Spousal By-pass Trusts
In today’s sophisticated financial market, many people have death-in-service benefits through their employment or death benefits via their pension scheme. These benefits are generally not considered an estate asset and are regarded as free from inheritance tax (IHT). However, even though these death benefits are not treated as estate assets, there is a potential IHT problem.
Most people nominate their death benefit to be paid directly to their spouse or partner. As a result, because the benefit is not treated as an asset of the estate, on the first death there is no liability to IHT. However, IHT liability arises on the second death. For example, on the death of the first spouse, the death-in-service pays a lump sum to the survivor. This is outside the estate for tax purposes. Once the benefits of the policy have been paid to the survivor they become an asset of their estate. Subsequently, when the survivor passes away their estate (which would include any death-in-service benefit monies) is subject to IHT at 40% on the value of the estate in excess of the IHT threshold.
This tax problem can be avoided by nominating the death-in-service benefit or pension death benefit into a trust. The trust is held outside the survivor’s estate; (and therefore not subject to IHT on the survivor's death) however the survivor can be a beneficiary of the trust and receive funds. Even more beneficially the trust can be drafted with power to loan monies to the survivor. As a result the survivor will have the full use of the funds to invest or spend, or live off the income as they see fit. However, as a loan has been made from the trust a liability has been created which can be paid out of the survivor's estate on their death thereby reducing the value of their estate for IHT purposes.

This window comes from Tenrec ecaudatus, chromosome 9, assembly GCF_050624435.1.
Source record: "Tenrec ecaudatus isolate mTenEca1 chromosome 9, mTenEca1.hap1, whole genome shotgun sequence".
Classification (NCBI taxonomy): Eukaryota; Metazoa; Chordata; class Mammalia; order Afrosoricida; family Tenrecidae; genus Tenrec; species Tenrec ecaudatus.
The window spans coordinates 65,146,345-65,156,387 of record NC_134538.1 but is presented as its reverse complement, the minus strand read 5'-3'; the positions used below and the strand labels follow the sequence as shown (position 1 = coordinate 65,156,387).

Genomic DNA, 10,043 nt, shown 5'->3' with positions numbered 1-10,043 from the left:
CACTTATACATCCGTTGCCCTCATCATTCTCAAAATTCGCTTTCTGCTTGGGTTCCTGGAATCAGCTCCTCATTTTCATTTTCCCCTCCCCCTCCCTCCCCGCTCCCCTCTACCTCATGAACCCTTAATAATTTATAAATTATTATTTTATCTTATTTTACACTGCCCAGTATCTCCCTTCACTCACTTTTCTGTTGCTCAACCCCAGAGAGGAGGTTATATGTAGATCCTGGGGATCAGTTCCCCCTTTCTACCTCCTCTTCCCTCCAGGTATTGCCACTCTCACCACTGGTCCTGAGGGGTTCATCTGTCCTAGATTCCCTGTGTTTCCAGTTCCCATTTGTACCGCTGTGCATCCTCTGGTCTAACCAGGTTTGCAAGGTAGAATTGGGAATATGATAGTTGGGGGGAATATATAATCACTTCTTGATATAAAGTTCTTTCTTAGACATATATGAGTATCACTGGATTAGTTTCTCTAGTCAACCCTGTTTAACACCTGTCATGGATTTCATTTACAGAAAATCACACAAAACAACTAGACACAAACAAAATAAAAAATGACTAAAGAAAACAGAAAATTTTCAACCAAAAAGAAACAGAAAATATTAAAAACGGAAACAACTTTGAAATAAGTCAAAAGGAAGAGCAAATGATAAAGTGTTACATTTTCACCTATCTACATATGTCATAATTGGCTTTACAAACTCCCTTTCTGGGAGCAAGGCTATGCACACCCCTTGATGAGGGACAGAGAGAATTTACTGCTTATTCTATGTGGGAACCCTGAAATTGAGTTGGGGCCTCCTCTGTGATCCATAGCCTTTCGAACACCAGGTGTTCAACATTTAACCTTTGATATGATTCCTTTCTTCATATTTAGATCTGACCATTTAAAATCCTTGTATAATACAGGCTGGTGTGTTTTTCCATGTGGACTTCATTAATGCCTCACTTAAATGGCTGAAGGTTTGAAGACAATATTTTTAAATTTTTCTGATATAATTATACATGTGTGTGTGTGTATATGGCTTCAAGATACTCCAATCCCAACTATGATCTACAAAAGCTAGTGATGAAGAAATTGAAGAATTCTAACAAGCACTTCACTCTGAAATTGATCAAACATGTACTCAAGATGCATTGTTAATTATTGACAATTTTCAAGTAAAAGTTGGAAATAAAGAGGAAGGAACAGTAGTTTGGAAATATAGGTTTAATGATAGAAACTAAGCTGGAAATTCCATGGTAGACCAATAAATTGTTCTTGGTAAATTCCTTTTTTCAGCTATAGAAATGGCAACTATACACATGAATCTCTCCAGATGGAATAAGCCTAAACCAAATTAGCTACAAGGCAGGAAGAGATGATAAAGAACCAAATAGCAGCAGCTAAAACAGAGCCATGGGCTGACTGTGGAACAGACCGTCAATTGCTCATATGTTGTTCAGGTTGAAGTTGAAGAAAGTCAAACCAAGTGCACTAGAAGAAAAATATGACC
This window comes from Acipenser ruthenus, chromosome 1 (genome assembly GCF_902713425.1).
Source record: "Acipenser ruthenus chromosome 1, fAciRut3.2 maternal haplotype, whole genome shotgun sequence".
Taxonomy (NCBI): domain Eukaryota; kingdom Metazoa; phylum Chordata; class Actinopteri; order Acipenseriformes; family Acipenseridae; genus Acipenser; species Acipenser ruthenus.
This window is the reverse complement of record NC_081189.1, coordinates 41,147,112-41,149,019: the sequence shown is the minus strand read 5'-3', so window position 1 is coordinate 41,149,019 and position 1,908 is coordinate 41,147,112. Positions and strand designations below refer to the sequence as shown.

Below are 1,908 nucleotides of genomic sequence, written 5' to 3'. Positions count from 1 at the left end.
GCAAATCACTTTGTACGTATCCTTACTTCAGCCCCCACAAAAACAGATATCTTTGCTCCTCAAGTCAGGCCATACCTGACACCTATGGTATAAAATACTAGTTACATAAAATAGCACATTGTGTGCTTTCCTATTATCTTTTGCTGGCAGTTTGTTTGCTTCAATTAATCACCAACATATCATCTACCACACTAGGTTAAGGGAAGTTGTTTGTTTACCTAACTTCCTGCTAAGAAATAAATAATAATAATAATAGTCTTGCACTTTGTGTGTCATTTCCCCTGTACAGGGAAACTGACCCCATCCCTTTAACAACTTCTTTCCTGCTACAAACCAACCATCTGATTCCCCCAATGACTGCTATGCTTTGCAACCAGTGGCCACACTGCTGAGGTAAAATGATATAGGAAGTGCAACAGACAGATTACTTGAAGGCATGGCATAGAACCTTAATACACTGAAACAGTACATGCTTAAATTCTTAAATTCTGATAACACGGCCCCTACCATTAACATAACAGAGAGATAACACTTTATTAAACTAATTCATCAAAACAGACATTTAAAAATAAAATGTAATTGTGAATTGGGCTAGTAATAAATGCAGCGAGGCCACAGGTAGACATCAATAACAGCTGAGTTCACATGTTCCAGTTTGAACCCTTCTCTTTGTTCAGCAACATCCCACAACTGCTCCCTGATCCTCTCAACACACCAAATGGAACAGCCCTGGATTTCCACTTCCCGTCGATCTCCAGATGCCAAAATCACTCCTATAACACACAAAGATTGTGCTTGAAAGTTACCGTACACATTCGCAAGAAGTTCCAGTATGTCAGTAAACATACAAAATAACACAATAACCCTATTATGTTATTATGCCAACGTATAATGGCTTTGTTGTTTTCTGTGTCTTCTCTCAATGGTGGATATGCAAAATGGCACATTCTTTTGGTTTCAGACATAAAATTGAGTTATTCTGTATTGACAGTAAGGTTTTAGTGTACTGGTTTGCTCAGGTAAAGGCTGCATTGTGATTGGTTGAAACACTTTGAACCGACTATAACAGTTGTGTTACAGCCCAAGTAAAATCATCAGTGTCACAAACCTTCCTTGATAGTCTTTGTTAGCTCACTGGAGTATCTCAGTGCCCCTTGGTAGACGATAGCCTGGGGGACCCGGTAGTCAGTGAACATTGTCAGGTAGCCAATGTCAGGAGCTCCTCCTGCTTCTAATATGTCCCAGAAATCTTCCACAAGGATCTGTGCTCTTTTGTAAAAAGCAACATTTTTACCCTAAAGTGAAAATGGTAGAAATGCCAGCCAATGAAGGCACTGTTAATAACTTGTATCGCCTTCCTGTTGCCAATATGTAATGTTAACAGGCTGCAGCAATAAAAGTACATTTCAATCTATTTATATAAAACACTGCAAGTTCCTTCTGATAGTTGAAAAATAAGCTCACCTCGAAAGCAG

By using a spousal by-pass trust, not only can the survivor have the full benefit of the monies payable but an IHT saving can be made at the same time!
Spousal by-pass trusts are not limited to death in service benefits and pension benefits. They can be used in conjunction with any form of life insurance. Therefore anyone with any type of term life insurance or mortgage protection insurance should consider placing the benefit of the policies into such a trust. The surviving spouse can still be a trustee and therefore control how the funds are used. This way considerable IHT savings can be made.
Many pension and life insurance companies offer precedent trust documents. Whilst some of these contain the necessary powers to make loans, not all standard form trusts have the necessary powers and are limited in their usefulness. If you decide to use these standard forms, do make sure that they are completed correctly as putting the wrong name in the wrong box can cost you literally tens of thousands of pounds in IHT.
Alternatively we can draw up a "made to measure" trust for you incorporating the appropriate powers tailored to your own personal circumstances.